Lithuania, Norway swap spies with Russia at border

Norwegian national Frode Berg was sentenced to 14 years in a Russian prison for espionage. (AP Photo)
Updated 15 November 2019

Lithuania, Norway swap spies with Russia at border

  • Lithuanian citizens Yevgeny Mataitis and Arstidas Tamosaitis and Norwegian citizen Frode Berg returned to Lithuania
  • Lithuania handed over the two pardoned Russians, Nikolai Filipchenko and Sergei Moisejenko in the exchange at a Lithuanian border crossing

VILNIUS: Russia on Friday returned two Lithuanians and a Norwegian convicted of espionage to Vilnius in a espionage swap that also saw NATO and EU member Lithuania free two Russians jailed for spying in an exchange reminiscent of the Cold War.
Tensions between Lithuania and Soviet-era master Russia grew after the outbreak of the Ukraine crisis in 2014, triggering a string of espionage allegations on both sides.
Lithuanian President Gitanas Nauseda first pardoned the two Russians jailed by Vilnius for spying, prompting Moscow to announce it would respond in kind.
“Today, at midday, the exchange operation was completed successfully,” Lithuanian intelligence chief Darius Jauniskis told reporters in Vilnius on Friday.
“Lithuanian citizens Yevgeny Mataitis and Arstidas Tamosaitis and Norwegian citizen Frode Berg successfully returned to Lithuania,” he said, adding that Berg was then transferred to the Norwegian embassy in the Lithuanian capital.
Jauniskis said Lithuania handed over the two pardoned Russians, Nikolai Filipchenko and Sergei Moisejenko in the exchange at a Lithuanian border crossing with the Russian exclave of Kaliningrad.
Russia’s SVR foreign intelligence agency director Sergei Naryshkin had told news agencies that Moscow would take “reciprocal measures” following Lithuania’s pardon.
Both Russians were sentenced by Lithuanian courts in 2017.
Norwegian Prime Minister Erna Solberg hailed Berg’s release and thanked Lithuania for its “cooperation and efforts” in securing his freedom.
Ilya Novikov, Berg’s lawyer in Russia, tweeted on Friday that he was “on his way home, it’s over” but it remained unclear when he would return to Norway.
Nauseda’s decree said the Russians were pardoned in line with a new law on spy swaps.
Lithuanian officials said Filipchenko worked for the FSB Russian federal security service and was trying to recruit senior officials in the Baltic state.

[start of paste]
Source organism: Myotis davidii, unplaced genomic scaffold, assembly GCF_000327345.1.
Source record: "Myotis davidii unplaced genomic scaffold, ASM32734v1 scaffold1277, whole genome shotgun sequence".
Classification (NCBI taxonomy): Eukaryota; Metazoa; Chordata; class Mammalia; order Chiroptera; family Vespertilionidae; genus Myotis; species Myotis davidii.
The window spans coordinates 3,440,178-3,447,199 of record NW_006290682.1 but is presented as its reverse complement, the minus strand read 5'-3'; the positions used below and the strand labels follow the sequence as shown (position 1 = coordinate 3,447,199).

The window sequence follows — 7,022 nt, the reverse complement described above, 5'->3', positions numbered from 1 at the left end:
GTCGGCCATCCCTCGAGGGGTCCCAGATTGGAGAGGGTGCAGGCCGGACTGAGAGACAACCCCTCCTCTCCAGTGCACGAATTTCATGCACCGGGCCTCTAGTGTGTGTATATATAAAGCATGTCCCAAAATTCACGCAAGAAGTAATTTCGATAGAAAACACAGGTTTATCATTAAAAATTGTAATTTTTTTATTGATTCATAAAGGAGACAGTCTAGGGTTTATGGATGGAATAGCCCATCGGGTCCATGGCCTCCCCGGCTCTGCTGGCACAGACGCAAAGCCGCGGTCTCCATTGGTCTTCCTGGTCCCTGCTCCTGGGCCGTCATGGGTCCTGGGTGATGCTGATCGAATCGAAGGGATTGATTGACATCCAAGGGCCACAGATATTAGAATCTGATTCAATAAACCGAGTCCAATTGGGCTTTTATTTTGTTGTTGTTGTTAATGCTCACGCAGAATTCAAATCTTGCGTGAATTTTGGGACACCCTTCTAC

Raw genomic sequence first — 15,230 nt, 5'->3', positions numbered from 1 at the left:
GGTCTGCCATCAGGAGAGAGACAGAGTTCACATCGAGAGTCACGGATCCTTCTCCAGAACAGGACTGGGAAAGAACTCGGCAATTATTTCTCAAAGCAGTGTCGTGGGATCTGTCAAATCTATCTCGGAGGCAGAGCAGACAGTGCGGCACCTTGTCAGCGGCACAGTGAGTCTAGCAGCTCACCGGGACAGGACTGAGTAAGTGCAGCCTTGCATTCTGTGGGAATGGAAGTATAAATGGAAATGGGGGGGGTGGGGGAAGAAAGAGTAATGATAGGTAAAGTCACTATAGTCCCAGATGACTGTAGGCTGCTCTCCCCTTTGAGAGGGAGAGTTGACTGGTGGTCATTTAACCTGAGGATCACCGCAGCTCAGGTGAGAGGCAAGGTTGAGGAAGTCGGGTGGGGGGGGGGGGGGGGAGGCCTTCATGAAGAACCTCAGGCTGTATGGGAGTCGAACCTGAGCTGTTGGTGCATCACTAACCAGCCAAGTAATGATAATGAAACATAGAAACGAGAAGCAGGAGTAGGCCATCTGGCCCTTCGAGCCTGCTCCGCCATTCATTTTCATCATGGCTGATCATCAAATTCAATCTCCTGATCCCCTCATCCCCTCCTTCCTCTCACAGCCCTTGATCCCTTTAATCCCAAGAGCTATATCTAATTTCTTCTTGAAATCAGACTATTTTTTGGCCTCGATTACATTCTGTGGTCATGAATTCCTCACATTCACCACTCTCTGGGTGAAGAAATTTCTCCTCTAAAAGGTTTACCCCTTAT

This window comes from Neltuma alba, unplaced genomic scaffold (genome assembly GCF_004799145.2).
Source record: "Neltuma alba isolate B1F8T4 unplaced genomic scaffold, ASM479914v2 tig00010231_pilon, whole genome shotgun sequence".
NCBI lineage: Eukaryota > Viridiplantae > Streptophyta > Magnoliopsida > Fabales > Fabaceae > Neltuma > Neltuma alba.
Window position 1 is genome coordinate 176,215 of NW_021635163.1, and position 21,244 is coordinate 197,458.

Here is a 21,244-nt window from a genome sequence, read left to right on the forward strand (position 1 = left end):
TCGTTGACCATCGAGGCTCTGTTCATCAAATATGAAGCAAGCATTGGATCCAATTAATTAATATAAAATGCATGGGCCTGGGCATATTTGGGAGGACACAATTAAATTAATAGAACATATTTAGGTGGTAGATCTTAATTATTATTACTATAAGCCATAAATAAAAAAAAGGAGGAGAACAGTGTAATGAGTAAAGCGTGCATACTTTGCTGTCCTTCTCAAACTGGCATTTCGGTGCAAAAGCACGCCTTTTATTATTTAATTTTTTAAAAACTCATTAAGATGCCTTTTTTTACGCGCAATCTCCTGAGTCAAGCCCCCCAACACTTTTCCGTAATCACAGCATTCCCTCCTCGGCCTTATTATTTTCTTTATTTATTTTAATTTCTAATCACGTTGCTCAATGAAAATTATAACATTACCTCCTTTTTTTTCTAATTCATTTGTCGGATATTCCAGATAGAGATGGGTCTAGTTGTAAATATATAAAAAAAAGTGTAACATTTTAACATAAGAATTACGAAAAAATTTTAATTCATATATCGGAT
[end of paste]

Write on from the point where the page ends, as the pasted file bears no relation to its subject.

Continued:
He was sentenced to 10 years behind bars and did not appeal.
Moisejenko was jailed for 10 years and six months after a court ruled he recruited a Lithuanian army captain who served at the country’s Siauliai military air base. He had pleaded innocent.
The two Lithuanians were sentenced in Russia for allegedly sharing Russian military intelligence with Lithuania.
Moscow occupied and annexed Lithuania, Latvia and Estonia during World War II.
The trio only broke free from the crumbling Soviet Union in 1991 and joined the European Union and NATO in 2004.
Tension including allegations of espionage between the Baltic states and Russia have simmered since the outbreak of the Ukraine crisis in 2014.
Estonia and Russia swapped convicted spies last year, while in 2015, Russia freed Estonian officer Eston Kohver in a Cold War-style bridge handover.


French foreign minister bolsters Algeria ties in rare visit

Updated 21 January 2020

French foreign minister bolsters Algeria ties in rare visit

  • Le Drian’s visit came amid international efforts to resolve the conflict in Libya — a neighbor of Algeria — and crises in the Sahel
  • France and five Sahel nations — including three of Algeria’s immediate neighbors — pledged earlier this month to bolster efforts against extremists

ALGIERS: France’s Foreign Minister Jean-Yves Le Drian met Algeria’s President Abdelmadjid Tebboune on Tuesday, as the North African country’s former colonizer seeks to boost ties and defuse regional conflicts.
Tebboune, who came to power last month in a presidential election, received the first senior French government official to visit Algeria since the justice minister a year ago.
That visit came just before an unprecedented protest movement burst onto the scene, forcing longtime president Abdelaziz Bouteflika to step down in April.
“The presidential elections took place. There is now a new government and France wants to work with it,” Le Drian said.
“President Tebboune has shown an ambition for Algeria — one of deep reform, to reinforce governance, the rule of law and freedoms,” he told reporters.
The Algerian leader’s vision also seeks “to revive the economy in accordance with the aspirations that Algerians have shown for the last year,” Le Drian said.
Tebboune, once a prime minister under Bouteflika, won the December election amid an official turnout of less than 40 percent.
Analysts believe voter participation was substantially lower, in a context where the Hirak protest movement viewed the election as a ploy by an unreformed elite to consolidate its power.
Le Drian’s visit came amid international efforts to resolve the conflict in Libya — a neighbor of Algeria — and crises in the Sahel.
Tebboune was among invitees to a summit on Libya held in Berlin on Sunday.
“We were together in Berlin, the day before yesterday, on Libya’s conflict and we will coordinate our efforts beyond even... a sustainable cease-fire” and recreating a political dialogue between Libya’s warring parties, Le Drian said.
“We will also take stock of the situation in the Sahel and recall our common objectives of security and fighting against terrorism,” he added.
France and five Sahel nations — including three of Algeria’s immediate neighbors — pledged earlier this month to bolster efforts against extremists waging an increasingly deadly insurgency.

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